Lil Wayne is Alive at His Funeral

The firebrand known as Weezy returns and Steven Louis has a few words about his newest full-length.
By    February 6, 2020

We’re tougher than Nigerian hair. Please support Passion of the Weiss by subscribing to our Patreon.

Steven Louis is still encouraging you to vote for Bernie Sanders.

Somewhere around the beginning of the scorched earth heat check that was the Drought and Dedication mixtapes, Lil Wayne declared and affirmed that he was the Best Rapper Alive. In the decade and a half that has followed, the man has sustained his prolific rap career and, thankfully, remained alive. Wayne’s been afforded a long time to think about these things, light-years when considering that he doesn’t abide by time like the rest of us human beings do. But here we are, in 2020, and the 37-year-old father of four is on a new record called “Stop Playin With Me,” howling out, “closed my eyes last night and had a dream I was dying/when I woke up I was surprised, and I hate surprises/I hate to love that love-to-hate but when it’s all synchronizing/it feel just like the flames have died up in this cold state of mind.” It’s hard not to feel the exhaustion in his bluesy, robotic delivery, especially arduous to shake off in the wake of another generational legend’s passing.

Wayne’s output is a connective tissue for hip-hop and its commercial existence. His career explains how we got here, why we wear what we wear, why things sound the way they sound. Wayne was perhaps the most notable emcee to unleash deluges of free, unlicensed music at a time when that was considered insane. He’s been consistently delivering multisyllabic rhymes and off-beat autotune wails in equal measure while trends have rapidly fluctuated. He was the first famous person I can remember with face tattoos. But while rap culture continues to dominate every pixel on every screen, and the music’s quirks and foundations are co-opted across genres, Wayne has spent much of his recent years fighting to be heard. One can only imagine the toll that took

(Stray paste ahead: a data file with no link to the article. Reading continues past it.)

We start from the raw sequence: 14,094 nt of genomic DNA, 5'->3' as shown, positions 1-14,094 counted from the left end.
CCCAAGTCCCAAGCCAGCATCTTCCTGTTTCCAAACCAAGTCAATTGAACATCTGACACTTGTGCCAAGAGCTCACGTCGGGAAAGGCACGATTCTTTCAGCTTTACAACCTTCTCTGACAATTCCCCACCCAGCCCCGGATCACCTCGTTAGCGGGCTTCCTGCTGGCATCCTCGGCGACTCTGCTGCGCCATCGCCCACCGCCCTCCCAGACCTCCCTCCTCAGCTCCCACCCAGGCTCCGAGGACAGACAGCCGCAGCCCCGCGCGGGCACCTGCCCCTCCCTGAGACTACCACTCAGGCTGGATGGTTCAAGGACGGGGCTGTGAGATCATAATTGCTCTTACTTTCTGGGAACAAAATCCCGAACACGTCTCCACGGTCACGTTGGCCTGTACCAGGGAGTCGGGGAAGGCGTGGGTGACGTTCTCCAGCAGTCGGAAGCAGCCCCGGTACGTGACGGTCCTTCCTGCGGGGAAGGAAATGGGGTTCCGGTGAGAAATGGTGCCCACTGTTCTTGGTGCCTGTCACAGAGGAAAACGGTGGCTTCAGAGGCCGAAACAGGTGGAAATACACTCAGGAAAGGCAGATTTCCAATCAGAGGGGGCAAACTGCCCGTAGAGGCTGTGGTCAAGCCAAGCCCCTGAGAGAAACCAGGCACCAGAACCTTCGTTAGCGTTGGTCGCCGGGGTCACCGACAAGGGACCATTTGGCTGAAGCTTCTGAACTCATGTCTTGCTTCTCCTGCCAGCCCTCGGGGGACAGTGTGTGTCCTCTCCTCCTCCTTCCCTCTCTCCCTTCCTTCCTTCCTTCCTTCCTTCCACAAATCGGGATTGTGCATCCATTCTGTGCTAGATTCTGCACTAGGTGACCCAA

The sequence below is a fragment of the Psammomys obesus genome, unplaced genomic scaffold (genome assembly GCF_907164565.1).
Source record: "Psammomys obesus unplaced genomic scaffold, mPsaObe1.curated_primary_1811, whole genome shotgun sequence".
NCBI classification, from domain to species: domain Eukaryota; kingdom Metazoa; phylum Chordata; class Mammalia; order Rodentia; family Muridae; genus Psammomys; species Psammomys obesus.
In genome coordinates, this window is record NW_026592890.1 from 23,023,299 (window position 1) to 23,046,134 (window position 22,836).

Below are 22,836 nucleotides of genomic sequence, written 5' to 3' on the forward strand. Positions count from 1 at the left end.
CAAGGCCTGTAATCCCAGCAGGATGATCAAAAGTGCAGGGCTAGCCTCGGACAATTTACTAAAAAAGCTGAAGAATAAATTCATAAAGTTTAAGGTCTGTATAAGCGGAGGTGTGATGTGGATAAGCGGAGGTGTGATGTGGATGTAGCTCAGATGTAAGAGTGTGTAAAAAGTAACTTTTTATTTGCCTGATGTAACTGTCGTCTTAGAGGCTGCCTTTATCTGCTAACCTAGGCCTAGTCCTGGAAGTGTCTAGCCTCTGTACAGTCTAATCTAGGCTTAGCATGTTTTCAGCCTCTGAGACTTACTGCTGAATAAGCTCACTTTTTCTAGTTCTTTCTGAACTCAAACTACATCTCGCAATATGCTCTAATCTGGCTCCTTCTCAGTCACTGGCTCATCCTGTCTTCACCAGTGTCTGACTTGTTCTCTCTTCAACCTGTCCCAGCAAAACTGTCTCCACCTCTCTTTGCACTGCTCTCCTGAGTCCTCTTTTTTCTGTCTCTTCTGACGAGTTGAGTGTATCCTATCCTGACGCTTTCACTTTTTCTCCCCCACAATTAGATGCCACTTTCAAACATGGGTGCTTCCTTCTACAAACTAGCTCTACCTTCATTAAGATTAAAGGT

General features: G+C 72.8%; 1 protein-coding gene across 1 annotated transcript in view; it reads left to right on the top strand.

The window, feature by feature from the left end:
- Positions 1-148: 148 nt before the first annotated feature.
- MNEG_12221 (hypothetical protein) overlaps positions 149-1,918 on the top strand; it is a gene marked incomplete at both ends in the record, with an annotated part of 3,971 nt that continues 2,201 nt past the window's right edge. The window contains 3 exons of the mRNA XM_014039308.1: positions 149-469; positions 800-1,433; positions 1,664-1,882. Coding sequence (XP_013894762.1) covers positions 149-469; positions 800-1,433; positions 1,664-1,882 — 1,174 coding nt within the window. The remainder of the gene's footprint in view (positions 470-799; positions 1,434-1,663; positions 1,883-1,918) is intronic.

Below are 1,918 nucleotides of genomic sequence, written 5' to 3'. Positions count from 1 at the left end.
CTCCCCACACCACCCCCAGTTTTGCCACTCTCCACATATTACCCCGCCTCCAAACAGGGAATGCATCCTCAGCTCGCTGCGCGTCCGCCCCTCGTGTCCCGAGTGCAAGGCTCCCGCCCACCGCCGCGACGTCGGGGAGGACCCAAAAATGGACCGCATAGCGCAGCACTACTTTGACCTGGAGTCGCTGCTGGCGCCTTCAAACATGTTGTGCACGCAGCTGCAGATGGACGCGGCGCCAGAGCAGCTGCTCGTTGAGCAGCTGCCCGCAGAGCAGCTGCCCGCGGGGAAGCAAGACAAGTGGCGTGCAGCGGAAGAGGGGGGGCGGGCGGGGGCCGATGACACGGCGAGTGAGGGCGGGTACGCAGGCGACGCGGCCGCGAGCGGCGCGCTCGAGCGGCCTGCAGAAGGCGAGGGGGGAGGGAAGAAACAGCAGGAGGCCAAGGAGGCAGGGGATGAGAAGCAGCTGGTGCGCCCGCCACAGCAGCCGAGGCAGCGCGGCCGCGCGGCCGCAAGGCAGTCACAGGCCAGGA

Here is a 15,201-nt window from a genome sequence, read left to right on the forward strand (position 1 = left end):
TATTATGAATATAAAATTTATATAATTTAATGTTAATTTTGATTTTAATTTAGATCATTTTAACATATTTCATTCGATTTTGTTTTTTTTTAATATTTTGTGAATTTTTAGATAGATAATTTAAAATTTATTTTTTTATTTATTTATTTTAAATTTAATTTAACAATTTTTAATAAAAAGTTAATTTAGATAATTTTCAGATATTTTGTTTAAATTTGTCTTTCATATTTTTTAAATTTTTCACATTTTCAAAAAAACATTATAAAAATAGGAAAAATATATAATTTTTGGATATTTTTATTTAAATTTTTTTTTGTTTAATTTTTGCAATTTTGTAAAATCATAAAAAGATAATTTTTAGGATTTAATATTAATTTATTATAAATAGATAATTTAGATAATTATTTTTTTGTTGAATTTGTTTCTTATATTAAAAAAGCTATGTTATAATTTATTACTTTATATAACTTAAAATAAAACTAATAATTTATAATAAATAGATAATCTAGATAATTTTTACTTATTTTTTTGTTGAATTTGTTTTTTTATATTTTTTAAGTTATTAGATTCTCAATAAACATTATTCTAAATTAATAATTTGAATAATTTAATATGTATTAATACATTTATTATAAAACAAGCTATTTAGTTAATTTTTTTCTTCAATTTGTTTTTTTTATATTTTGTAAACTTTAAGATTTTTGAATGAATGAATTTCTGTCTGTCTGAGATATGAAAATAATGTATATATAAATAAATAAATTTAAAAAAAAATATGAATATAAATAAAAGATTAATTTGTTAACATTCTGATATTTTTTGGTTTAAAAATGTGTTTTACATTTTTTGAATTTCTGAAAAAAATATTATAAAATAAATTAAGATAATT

Lil Wayne reacts to Uncle Bob's...
Lil Wayne reacts to Uncle Bob's passing
a prison sentence served at Rikers Island; a malicious break from Birdman, his mentor and paternal influence; a lengthy, clumsy delay over his studio album Tha Carter V; threats of retirement over feeling “defenseless and mentally defeated.”

Funeral is his first album after a lengthy and emotional settlement with Cash Money Records. It wasn’t endlessly delayed or in crisis, and from what we can understand, there were no major label interferences. It feels like his own release, which is what Wayne finally deserves as an artist. Much of it is uptempo, joyous and weird. But the energy he reflects on the project’s more challenging stuff sounds as if it was bottled at the source of anguish. Perhaps he’s best equipped to reflect only when he’s free and back on top. Funeral feels fresh, buzzing with competitive energy, and for this reason, “Stop Playin With Me” feels alive despite such grim pontification on Weezy’s part.  He wants back in the game, eager to dominate any available space. Music for the present moment, delivered from the eternal alien.